The Airbus A220 is more complex than most commercial aircraft programs in terms of ownership. This is due to its interesting history and its roots at Bombardier – where the Canadian manufacturer has a minority stake in the A220. However, things might get a little simpler as industry sources told CNBC on Friday that Airbus is poised to acquire Bombardier’s remaining stake in the program.
According to CNBC, industry sources see Airbus taking the remaining stake in the A220 program currently owned by Bombardier. In fact, these sources report a deal is expected next week, in advance of the February 13 release of their earnings reports.
Canadian manufacturer Bombardier hasn’t been doing too well lately. Involved in aerospace as well as light-rail transportation, it has been undergoing a significant restructuring of its assets. In fact, Bombardier sold off its CRJ – its regional jet program – to Mitsubishi Heavy Industries last year. There is even talk that it might also exit the private aircraft world by selling its business jet division, which includes the Learjet, Challenger, and Global models.
Bombardier had invested a lot in the A220, which was known initially as the CSeries. The company saw initial success with a huge order from Delta. Unfortunately, it attracted the attention of Boeing – which petitioned the U.S. Government to take action, accusing Bombardier of illegal ‘dumping’, selling the aircraft below cost. Facing the possibility of 292% tariffs on its major sale to Delta, the entire program was in jeopardy.
It was in 2018 that Montreal-based Bombardier ceded control of the program to Airbus. With a majority 50.6% stake for Airbus, Bombardier retained a minority stake in the program in cooperation with the Canadian province of Quebec.
More funds needed for A220 production
Since Airbus has taken over the program, the A220 has seen a fair deal of success. In fact, it has logged 658 orders for the airframe as of 31 January. However, despite this success, more cash is needed in order to ramp up production – something that Bombardier may not be able to afford. In fact, the company faces higher-than-expected costs in its rail division. It also faces more than US$9 billion of debt.
Despite Bombardier’s significant presence in Quebec, the province’s Premier, Francois Legault is ruling out further investment in the joint venture. Economy Minister Pierre Fitzgibbon said last Monday “We put $1 billion in it and that’s enough.”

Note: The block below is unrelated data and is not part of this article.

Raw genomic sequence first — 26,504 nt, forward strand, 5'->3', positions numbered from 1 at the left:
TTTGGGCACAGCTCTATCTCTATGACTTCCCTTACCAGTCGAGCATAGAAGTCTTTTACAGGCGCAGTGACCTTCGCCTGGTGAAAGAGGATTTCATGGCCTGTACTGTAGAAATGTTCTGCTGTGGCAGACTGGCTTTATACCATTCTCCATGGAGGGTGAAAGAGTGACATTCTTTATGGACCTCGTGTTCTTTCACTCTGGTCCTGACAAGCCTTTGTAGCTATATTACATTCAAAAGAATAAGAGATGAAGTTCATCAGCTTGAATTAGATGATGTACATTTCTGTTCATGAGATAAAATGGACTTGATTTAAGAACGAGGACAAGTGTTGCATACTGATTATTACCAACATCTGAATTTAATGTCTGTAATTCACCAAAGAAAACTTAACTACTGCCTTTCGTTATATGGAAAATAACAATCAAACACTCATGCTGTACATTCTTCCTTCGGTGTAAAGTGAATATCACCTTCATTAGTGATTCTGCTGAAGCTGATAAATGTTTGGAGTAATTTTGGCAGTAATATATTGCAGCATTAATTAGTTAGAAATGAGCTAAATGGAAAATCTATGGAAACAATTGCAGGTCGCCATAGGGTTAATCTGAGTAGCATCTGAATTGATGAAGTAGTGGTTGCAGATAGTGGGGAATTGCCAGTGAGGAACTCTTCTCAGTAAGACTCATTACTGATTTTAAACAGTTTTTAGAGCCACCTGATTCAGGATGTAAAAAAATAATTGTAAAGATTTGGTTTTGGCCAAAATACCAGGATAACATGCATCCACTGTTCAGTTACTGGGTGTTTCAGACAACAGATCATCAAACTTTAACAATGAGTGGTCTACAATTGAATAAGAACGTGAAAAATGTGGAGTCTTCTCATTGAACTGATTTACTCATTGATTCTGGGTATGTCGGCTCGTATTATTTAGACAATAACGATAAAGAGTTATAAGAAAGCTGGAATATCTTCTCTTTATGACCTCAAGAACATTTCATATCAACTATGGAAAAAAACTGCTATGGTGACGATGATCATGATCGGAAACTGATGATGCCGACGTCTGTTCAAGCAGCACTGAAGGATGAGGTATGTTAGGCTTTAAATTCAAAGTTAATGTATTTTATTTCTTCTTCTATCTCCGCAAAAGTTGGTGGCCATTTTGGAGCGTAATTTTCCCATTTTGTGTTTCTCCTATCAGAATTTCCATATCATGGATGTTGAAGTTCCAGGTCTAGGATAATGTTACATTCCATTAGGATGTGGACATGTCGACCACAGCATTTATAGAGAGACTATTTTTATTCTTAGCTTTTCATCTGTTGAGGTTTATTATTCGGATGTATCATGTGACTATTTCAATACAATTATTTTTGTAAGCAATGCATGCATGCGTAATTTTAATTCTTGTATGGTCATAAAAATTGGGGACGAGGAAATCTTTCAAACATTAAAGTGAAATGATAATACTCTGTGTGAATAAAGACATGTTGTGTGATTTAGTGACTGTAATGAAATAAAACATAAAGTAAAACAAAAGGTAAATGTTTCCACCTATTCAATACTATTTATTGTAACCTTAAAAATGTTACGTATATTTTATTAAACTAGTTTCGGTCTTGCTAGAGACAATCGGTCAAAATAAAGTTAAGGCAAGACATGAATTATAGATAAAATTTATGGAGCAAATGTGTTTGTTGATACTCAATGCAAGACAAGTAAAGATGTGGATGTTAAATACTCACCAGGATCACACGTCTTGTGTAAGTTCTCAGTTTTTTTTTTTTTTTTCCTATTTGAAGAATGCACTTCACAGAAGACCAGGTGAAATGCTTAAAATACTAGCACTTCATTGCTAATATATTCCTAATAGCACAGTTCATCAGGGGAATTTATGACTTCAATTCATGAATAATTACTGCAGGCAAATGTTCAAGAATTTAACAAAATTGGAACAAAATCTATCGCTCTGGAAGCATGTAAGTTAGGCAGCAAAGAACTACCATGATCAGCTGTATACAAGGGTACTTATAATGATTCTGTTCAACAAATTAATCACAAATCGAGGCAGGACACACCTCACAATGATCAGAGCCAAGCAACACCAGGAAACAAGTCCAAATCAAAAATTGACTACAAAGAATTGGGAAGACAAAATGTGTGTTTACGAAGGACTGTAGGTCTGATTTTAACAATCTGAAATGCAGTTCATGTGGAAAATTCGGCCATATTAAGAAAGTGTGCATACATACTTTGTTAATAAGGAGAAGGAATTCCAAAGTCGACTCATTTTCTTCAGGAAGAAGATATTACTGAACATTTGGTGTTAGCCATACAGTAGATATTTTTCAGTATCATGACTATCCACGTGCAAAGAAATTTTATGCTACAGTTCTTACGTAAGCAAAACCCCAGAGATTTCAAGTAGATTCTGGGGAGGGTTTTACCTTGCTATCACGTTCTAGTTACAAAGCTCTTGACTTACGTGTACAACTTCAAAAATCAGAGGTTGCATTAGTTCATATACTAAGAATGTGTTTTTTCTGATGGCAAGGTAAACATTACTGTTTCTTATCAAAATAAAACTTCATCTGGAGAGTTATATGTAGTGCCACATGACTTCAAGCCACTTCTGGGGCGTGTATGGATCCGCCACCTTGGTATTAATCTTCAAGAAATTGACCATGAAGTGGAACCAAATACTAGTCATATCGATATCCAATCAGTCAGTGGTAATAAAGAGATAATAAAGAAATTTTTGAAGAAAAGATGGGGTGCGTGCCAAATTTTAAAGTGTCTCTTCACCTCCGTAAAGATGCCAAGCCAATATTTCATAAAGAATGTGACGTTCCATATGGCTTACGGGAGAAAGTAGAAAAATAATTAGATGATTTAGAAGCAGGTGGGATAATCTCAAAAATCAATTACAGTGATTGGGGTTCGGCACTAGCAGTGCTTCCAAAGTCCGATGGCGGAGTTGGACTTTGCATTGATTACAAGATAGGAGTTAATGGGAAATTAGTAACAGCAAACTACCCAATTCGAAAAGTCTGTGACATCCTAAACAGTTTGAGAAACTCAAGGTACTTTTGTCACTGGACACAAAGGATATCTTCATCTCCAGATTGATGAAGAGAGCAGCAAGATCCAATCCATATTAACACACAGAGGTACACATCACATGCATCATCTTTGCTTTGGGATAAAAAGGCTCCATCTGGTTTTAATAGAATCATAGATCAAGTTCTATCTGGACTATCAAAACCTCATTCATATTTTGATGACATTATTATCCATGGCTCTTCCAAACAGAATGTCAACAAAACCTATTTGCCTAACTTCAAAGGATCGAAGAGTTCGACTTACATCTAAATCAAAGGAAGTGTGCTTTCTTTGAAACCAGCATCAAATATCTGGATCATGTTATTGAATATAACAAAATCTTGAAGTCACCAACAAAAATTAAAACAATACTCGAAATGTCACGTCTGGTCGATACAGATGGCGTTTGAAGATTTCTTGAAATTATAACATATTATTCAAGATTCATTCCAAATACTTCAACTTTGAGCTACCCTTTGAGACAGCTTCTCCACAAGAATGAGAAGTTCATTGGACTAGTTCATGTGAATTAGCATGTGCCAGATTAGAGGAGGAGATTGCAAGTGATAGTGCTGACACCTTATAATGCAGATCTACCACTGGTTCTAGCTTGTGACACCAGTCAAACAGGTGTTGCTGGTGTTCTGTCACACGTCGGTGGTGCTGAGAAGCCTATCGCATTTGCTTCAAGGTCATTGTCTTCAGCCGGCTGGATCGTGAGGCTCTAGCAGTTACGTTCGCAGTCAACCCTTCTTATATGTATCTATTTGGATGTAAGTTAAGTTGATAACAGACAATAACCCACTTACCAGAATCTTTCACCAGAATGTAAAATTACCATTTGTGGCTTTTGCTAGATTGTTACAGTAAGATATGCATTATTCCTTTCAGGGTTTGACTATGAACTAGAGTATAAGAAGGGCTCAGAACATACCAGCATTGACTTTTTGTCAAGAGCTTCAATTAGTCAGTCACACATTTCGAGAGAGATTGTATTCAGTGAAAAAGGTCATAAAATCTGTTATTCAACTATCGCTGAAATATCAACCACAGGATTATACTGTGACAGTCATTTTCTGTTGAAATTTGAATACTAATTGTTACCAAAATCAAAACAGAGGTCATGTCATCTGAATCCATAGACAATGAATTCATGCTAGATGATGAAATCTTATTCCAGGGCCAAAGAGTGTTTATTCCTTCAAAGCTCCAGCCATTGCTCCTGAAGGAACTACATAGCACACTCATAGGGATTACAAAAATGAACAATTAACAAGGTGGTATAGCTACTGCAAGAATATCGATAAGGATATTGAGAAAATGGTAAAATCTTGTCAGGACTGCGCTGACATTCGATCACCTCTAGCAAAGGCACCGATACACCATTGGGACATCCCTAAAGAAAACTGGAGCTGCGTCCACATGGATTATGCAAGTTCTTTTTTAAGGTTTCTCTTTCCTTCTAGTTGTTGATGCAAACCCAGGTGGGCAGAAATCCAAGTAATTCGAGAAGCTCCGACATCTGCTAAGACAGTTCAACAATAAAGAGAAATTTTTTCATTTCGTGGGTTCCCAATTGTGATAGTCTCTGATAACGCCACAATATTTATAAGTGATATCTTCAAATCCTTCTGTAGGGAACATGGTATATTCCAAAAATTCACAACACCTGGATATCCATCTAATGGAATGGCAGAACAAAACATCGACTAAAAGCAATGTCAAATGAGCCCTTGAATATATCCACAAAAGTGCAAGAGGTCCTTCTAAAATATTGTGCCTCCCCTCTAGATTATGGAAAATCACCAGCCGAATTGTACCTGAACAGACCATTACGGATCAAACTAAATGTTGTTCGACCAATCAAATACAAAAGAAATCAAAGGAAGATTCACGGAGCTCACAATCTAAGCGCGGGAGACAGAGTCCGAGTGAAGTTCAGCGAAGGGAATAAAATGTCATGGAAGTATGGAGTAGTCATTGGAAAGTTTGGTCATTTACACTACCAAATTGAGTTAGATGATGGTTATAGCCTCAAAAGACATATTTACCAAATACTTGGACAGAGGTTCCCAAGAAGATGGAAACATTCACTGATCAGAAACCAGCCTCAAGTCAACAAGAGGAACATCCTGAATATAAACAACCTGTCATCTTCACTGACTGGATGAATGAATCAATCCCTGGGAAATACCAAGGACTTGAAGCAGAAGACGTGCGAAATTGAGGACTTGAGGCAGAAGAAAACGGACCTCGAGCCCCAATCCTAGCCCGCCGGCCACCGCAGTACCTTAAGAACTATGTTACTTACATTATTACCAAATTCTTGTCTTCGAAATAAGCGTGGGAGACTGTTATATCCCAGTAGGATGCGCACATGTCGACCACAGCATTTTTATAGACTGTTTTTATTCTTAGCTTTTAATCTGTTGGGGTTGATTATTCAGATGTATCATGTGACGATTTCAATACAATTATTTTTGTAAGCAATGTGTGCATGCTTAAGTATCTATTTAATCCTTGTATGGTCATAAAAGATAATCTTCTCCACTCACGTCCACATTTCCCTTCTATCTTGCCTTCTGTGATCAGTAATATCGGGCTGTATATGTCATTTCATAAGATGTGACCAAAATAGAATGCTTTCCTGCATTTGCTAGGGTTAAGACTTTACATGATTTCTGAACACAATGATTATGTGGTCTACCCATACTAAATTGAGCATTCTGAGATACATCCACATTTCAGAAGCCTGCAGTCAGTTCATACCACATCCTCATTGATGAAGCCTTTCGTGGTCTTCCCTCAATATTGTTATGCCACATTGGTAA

When we asked Airbus for comment with regard to the Quebec government’s lack of interest in injecting more funds, this is what they had to say:
“Airbus is fully committed to the success of the A220, to Quebec and Canadian aerospace and will continue to fund the programme on its way to breakeven…The partnership (Airbus Canada Limited Partnership) is working hard to make a huge success of the A220 (-100 & -300), to sell the aircraft, ramp-up production and reduce costs to make the A220 a commercial and economic success.”
Buying out Bombardier’s share of the program might not be something Airbus wants to do at this time. However, with a lack of interest from other stakeholders, there aren’t many options.
With its current 50.6% stake in the program, Airbus delivered 48 A220 jets in 2019. Furthermore, it is ramping up production toward a maximum monthly capacity of 10 jets at Bombardier’s Mirabel, Quebec facility. By around 2025, it will produce four planes per month at a second line in Alabama.
This would be a sad move for many Canadians, who had high hopes for Bombardier’s aerospace program and the A220. On that same note, many believe the company as a whole to be poorly managed and in dire need of an overhaul. Giving up the remaining share of the A220 to Airbus may assist in Bombardier getting back on track with its finances.
If the rumors are true, do you agree with Bombardier’s decision to let go of the program? Or is it losing out on a golden opportunity? Let us know what you think by leaving a comment!
We reached out to both Airbus and Bombardier in search for an official statement. However, at the time of publishing this article, no responses have been received. We will update this article if anything new comes in.